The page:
The last phase of the study used generative AI models “to add a little fun and inspiration,” said Souda. Through this, AI suggested potential campaign communication themes based on behavioural research responses, including AI-generated product imagery and marketing slogans, to inspire stakeholders. 

The team at Mars Wrigley plans to integrate AI into its consumer insights and shopper insights briefs going forward, and is trialling new techniques in this area. Fitzgibbons said: “One of the benefits of this research is that it has shown us the importance of adding AI as a tool in our toolkit to improve our research in the future. The watch-out is: don’t try to do one without the other, and it doesn’t mean everything is just going to speed up.”

Can AI really be qual?

The Firefish Group discussed a study it conducted to evaluate whether a project that had been conducted in a world prior to ChatGPT could be done “cheaper, quicker and better”. 

The agency developed three approaches within the experiment: feeding a brief into an AI platform that returned a simple summary; another version with more human involvement (researchers turning what the AI had summarised into an insight debrief); and a third, longer form approach largely led by researchers, using AI to drive efficiencies in the research process.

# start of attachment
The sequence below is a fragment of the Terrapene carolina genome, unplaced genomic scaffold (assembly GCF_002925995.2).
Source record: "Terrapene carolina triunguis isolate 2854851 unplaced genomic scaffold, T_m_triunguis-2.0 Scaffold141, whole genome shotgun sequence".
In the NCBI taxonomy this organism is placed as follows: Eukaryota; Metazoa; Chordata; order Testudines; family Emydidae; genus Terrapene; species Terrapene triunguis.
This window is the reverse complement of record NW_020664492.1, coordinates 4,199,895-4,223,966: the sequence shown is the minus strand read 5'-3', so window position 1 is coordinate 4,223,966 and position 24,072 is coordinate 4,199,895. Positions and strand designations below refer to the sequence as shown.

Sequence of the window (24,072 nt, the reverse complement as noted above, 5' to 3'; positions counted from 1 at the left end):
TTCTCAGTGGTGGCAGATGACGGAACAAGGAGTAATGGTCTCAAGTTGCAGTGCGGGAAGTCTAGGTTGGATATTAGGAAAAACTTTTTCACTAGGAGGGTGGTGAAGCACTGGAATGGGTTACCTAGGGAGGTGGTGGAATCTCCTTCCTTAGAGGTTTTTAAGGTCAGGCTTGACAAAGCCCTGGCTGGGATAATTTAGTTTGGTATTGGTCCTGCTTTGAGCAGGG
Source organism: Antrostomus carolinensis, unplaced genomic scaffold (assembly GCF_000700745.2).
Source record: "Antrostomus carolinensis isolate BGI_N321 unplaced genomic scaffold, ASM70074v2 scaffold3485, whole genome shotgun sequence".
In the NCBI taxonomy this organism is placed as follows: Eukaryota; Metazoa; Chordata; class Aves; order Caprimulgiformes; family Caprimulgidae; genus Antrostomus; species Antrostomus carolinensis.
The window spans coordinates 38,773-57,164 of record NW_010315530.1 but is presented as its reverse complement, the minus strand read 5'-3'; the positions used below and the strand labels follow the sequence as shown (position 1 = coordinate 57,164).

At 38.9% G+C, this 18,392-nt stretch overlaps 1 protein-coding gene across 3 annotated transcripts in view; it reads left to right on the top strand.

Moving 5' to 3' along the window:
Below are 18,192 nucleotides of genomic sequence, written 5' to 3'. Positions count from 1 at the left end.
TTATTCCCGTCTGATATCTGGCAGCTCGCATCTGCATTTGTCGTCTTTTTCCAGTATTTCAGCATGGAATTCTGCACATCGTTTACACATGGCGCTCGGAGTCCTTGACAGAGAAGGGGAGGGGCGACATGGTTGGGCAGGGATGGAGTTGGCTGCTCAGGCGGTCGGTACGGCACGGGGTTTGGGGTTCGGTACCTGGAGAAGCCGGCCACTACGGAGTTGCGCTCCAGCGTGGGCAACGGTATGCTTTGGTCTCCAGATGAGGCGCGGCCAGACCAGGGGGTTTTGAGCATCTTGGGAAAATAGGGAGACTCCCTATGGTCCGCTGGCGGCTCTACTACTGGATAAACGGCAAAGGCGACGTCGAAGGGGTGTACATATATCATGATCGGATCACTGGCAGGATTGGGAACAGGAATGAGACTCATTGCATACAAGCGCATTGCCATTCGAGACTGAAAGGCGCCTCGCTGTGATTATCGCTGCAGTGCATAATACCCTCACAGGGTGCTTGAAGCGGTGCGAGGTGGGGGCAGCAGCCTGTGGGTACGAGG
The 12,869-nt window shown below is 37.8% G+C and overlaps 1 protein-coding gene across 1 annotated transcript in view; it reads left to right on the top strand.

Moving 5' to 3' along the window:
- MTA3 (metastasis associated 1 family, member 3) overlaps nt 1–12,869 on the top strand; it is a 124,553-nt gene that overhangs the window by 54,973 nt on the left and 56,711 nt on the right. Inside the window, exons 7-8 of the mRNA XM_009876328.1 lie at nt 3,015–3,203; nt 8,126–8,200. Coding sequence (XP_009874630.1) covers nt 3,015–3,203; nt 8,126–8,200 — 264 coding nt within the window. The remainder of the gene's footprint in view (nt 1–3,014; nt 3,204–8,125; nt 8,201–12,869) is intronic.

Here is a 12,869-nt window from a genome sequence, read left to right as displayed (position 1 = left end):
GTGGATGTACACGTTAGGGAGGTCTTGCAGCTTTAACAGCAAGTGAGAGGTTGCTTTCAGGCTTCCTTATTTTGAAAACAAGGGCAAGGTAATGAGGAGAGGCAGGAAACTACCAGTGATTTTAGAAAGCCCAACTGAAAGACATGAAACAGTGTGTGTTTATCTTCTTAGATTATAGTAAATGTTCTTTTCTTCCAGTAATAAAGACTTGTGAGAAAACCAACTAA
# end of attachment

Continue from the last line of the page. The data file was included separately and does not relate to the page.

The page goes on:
While all three were cheaper than traditional research, the third approach was cumbersome and still quite traditional so not deemed easier, while the second approach – AI with human involvement – had the most potential, according to Firefish. 

Richard Owen, head of innovation, Firefish, said: “Basic AI was so simple and superficial and had an inability to get under the hood of what was really going on. It cast doubt on veracity of outcomes and felt risky. Human and AI got us much closer to something we would be proud to deliver. There is a real opportunity here, where we take the best of what AI does and teach it how to do what humans do.”

Firefish chief executive Jem Fawcus said: “AI clearly changes the qual game, but too much AI in your approach delivers something that doesn’t really feel like qual and is quite superficial. It raises the question: is this qual at all? Can AI techniques replace the human crafts that people have built over many decades? Is any of this qual? I think it is and it can be. Done in the right way, AI can offer the depth of human insight that good qual research does.

“The secret is to remember what qual is about – humanity. Much of what makes us human is the same as what makes generative AI and large language models seem human.”

Researchers can apply more ‘humanity’ to AI models by training AI with the right prompts to develop human-like briefings, and using bespoke large language models trained on frameworks to feed into tailored prompt engineerings. Fawcus said: “This is where we can really elevate the outputs beyond superficial summarisations.” 

Fawcus has changed his mind about the possibilities of AI: “I’m a qual moderator, and up until recently I would have thought absolutely no way tech would ever be able to replace that. I have almost totally changed my mind. The latest generation of chatbots can do basic moderation extremely well.”

The full on-demand conference is available to ticket-holders on the MRS website here.